2005: “Stories and Dreams”

Isabel Allende

Author of The House of the Spirits, Of Love and Shadows, Paula, and My Invented Country, Allende is known for her many novels, children’s books, and memoirs

2004: “America Behind the Color Line”

Henry Louis Gates, Jr.

Author of Black in Latin America (New York University Press, 2011) and Faces of America (New York University Press, 2010), and Tradition and the Black Atlantic: Criticism in the African Diaspora (Basic Books, 2010)

2003: “Great Beginnings”

David McCullough

Author and historian, McCullough is twice winner of the National Book Award and twice winner of the Pulitzer Prize

2002: “From the Big Bank to Life on Earth and Beyond”

Lawrence M. Krauss

Internationally renowned theoretical physicist and cosmologist with more than 300 published scientific publications and nine books, including the international bestseller, The Physics of Star Trek and A Universe from Nothing

2001: “Beowulf”

Toni Morrison

Nobel Laureate and author who has been awarded a number of literary distinctions, among them the Pulitzer Prize in 1988 and the Presidential Medal of Freedom

2000: “Confronting Fanaticism:  Building Moral Unity in a Diverse Society”

Elie Wiesel

Nobel Laureate and author of nearly 30 books including La Nuit, a memoir of his experiences in the German concentration camps

1999: “Diversity and American Democracy”

Cornel West

Author, scholar, and a prominent and provocative democratic intellectual, best known for his classic Race Matters, Democracy Matters

1998: “The Private Lives of Public Figures”

Doris Kearns Goodwin

Pulitzer-Prize winning author and presidential historian, who won the Pulitzer Prize in history for No Ordinary Time: Franklin and Eleanor Roosevelt: The Home Front in World War II

1997: “What Evolution Can Teach Us about Human Nature”

Stephen Gould

Paleontologist, evolutionary biologist and a former professor of geology at Harvard University and curator of the university's Museum of Comparative Zoology

CAS 100 First Year Seminar Courses(+)

First Year Seminars is an exciting interdisciplinary program offered by The College of Arts and Sciences, which teaches critical thinking and writing through innovative courses on discipline-specific themes. Each course is led by a highly qualified Faculty Fellow in the Humanities, and is designed to teach academic writing through a thematic framework that comes from a particular academic discipline. Students enrolling in CAS 100 may choose from a diverse array of topics and enrollment is limited to 22 students per course, which allows instructors to provide ample feedback in a discussion-based classroom experience.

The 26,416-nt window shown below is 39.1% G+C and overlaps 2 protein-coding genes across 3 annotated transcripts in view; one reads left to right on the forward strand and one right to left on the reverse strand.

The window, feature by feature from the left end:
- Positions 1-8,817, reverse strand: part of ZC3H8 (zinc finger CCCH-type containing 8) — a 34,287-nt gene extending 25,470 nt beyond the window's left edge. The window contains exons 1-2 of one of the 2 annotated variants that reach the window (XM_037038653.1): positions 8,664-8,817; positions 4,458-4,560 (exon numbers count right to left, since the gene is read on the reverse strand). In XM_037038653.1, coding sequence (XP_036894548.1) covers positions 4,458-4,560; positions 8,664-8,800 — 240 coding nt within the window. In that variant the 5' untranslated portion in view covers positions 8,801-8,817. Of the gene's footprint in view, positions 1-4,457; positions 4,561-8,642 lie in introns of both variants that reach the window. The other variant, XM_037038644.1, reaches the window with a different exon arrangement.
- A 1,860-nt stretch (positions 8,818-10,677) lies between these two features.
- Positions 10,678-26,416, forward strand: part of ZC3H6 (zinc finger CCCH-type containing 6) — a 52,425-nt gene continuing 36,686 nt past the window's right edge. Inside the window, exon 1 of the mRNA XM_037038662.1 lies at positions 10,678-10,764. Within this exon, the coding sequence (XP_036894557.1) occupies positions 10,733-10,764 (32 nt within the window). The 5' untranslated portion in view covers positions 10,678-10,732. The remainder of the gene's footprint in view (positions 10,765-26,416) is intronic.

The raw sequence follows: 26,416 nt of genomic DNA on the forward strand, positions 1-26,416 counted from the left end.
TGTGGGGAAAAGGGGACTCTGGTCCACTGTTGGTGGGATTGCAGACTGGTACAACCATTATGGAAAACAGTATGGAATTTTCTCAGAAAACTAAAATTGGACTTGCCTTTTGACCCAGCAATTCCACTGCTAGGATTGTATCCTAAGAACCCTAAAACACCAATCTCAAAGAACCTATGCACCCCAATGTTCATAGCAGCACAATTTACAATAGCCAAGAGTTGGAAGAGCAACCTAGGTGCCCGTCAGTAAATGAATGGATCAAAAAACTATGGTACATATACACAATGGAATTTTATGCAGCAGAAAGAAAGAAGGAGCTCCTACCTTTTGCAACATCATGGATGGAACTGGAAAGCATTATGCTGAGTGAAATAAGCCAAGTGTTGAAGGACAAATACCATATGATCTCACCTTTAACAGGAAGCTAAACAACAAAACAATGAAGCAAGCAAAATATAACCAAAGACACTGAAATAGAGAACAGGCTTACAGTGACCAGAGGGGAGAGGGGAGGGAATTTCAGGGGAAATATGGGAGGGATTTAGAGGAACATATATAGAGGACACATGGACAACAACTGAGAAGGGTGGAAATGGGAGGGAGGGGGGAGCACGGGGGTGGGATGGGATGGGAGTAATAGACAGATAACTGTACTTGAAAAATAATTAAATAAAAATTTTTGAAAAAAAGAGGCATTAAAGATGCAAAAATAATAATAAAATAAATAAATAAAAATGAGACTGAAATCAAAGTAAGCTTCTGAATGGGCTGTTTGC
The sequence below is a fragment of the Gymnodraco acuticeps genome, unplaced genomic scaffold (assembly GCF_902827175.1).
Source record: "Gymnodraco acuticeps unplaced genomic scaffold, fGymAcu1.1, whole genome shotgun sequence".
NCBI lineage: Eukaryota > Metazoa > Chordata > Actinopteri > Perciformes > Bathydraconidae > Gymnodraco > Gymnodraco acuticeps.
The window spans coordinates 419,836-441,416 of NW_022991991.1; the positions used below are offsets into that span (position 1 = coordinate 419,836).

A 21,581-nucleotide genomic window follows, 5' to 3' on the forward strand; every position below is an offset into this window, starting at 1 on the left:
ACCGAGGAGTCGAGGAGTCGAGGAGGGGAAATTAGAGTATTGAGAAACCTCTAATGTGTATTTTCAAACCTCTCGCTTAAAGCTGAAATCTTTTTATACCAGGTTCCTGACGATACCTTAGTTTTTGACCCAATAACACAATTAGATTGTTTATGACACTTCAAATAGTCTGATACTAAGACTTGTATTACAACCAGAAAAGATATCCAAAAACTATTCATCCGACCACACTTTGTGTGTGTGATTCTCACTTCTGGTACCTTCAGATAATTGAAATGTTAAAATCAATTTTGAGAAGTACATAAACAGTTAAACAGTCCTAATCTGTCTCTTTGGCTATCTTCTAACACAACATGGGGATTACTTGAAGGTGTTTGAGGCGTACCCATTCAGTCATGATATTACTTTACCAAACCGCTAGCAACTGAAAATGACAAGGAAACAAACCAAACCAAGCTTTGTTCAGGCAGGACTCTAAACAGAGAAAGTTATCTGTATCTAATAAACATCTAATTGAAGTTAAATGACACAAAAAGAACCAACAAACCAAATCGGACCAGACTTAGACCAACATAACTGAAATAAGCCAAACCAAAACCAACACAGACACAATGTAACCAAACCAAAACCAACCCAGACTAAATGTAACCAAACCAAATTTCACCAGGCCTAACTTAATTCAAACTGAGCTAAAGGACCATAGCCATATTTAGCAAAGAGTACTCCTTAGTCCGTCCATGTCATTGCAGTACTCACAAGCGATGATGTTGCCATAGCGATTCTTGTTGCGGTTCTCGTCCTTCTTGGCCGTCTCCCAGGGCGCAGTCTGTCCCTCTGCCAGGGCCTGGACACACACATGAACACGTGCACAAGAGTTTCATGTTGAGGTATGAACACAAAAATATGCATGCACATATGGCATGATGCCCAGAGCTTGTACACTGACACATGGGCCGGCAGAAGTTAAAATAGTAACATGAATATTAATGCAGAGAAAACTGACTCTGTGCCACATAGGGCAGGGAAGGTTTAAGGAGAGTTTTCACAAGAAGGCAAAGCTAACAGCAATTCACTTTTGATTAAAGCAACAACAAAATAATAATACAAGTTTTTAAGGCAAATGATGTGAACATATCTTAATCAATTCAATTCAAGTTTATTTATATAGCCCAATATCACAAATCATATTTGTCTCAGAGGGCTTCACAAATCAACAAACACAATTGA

New students and transfer students needing to fulfill first-semester writing requirements of the Liberal Arts Core are invited to register for First Year Seminars (CAS 100) in the Fall semester, while students who have already completed the first writing skills requirement may take First Year Seminars (CAS 100) in the Spring semester to fulfill Writing Intensive or Critical Reflections requirements and/or Humanities or Social Science Divisional requirement, as determined by the course content. 

Each seminar has six objectives:

  1. To improve writing and critical thinking while focusing on the subject area of the instructor’s academic expertise;
  2. To provide a series of writing assignments, including sequential assignments and assignments based on rewriting; 
  3. To introduce students to methods of developing original argument, analysis, research and other forms of academic and public writing;
  4. To devote attention to the meaning and importance of academic integrity; 
  5. To teach a style of academic referencing that is specific to the course discipline; and 
  6. To examine criteria for determining appropriate and inappropriate sources. 

In addition to meeting all of the stated objectives of the First Year Seminars, CAS 100 courses aim to model critical thinking, integrate the reading and writing processes, and cut across boundaries of discipline and genre. We teach writing as an essential component of reading and critical thinking while introducing students to exciting and differing fields of research and artistic practice.

Click here to view the CAS 100 Instructors

Click here to view the CAS 100 Courses

A variety of topics
are offered to develop writing skills. Topics vary each year.